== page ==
Small and large businesses alike often have a significant amount of sensitive client information in their databases. From credit card numbers and social security numbers to addresses and phone numbers. If you’re running your own business, you want to be sure you’re protecting your customers as well as your own liability. Here are a few steps to help protect your customers’ personal information.
Take a look and clean it out
The first thing you need to do is identify what personal information your company is in possession of. The Federal Trade Commission (FTC) recommends making a note of what the information is and where it is located. Then, get rid of anything you don’t need. Your company doesn’t need the added risk of holding onto irrelevant information. Only keep the personal information of customers you are currently working with or will work with in the future; the rest can go.
Disposing of personal information isn’t as simple as throwing it in the garbage can. The FTC suggests disposing of any physical information by cross-shredding or burning the documents. Digital data should be securely removed by using wipe utility programs.
Lock and encrypt it
If your data is digital, make sure you are storing it in a safe location. Gene Marks, contributor for Forbes.com, recommends an encrypted database. “You should have multi-levels of passwords to access any database storing customer information,” says Marks. “Change these passwords frequently.” It’s also important to make note of which of your employees have access to this information, and run thorough background checks on a regular basis, as many personal information leaks come from employees.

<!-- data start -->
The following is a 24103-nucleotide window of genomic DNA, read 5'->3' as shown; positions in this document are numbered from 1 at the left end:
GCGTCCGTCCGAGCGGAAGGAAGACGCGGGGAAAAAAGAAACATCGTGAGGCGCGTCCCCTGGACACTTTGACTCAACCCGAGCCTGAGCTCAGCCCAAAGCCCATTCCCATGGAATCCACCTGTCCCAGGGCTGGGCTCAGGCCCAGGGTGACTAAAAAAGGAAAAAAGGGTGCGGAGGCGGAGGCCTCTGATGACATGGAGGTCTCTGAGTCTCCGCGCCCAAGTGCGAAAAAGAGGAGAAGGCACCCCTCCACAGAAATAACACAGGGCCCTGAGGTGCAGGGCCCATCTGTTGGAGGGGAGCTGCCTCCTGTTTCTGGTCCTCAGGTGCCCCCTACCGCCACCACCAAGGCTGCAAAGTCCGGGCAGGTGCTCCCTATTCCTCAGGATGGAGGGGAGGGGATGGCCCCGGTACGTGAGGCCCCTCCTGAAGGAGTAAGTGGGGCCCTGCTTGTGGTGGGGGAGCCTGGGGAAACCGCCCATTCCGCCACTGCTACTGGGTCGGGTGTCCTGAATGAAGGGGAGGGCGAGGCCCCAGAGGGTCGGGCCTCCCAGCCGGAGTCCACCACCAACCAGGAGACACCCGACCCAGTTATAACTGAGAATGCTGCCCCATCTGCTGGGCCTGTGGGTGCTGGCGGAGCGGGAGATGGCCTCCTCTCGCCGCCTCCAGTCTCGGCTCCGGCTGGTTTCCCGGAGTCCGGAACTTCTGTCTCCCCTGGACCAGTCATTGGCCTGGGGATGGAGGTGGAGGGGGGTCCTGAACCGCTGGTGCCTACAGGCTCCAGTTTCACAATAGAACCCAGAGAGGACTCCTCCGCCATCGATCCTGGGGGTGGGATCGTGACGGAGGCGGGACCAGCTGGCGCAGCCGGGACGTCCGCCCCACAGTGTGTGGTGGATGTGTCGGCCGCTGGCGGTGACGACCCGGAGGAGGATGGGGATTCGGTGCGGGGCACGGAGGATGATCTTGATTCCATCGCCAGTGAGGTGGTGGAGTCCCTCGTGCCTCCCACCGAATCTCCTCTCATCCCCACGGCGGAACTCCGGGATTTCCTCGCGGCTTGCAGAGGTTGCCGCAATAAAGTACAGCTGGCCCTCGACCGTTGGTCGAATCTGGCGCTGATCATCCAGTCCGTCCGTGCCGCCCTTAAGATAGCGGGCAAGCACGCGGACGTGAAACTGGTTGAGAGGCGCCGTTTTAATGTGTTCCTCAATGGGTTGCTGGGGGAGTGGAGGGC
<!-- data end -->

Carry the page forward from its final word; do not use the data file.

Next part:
Protect it from malware
Hackers are often assigned a specific job: create viruses. This malware, short for malicious software, can hold your information hostage, steal it outright, or release it to the world at large. Your information needs to not only be protected from individuals, but virtual attacks which can go undetected for months. “You should make sure to have malware detection software running on both your servers (hosted or not) and workstations,” says Marks. “And ensure that your firewalls are up and secure.”
The FTC recommends that all companies, even those with the best security systems, need to be prepared for a leak. In the event of a security breach, you need to have a plan. Marks suggests updating your company’s fine print before there are any issues, “You should have your attorney update your terms and conditions to hold you harmless in the event of a stolen data incident.”
However, Marks warns of other forms of liability, “Although that still can’t stop anyone from suing you, you losing that suit or at the very least suffering the same lack of credibility and reputation issues.” Prevention is the key, but you don’t want to operate without a disaster plan.
Careless mistakes with personally identifiable information can cost your company its reputation and cause irreparable damage. Make sure you do everything in your power to protect your customers’ data and have a backup plan in the event of a security breach.